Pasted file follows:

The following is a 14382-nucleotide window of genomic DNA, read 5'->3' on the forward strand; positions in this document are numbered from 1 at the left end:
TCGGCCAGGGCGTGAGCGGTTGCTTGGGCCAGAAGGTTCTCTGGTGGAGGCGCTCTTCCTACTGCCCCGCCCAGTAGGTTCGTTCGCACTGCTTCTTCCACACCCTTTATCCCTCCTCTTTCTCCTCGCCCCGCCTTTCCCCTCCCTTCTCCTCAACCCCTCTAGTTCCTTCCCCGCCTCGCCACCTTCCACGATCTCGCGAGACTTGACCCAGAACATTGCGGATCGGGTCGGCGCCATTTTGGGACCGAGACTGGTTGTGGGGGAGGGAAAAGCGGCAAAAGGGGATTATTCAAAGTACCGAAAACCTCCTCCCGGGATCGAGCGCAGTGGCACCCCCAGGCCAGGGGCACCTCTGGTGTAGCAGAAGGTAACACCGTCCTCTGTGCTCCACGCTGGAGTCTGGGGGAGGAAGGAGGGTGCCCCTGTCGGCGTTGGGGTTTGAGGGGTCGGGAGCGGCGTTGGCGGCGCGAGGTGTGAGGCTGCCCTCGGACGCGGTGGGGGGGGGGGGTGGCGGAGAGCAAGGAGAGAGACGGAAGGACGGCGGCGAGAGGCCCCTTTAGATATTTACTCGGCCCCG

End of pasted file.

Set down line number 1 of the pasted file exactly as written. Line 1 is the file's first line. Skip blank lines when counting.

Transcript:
The following is a 14382-nucleotide window of genomic DNA, read 5'->3' on the forward strand; positions in this document are numbered from 1 at the left end: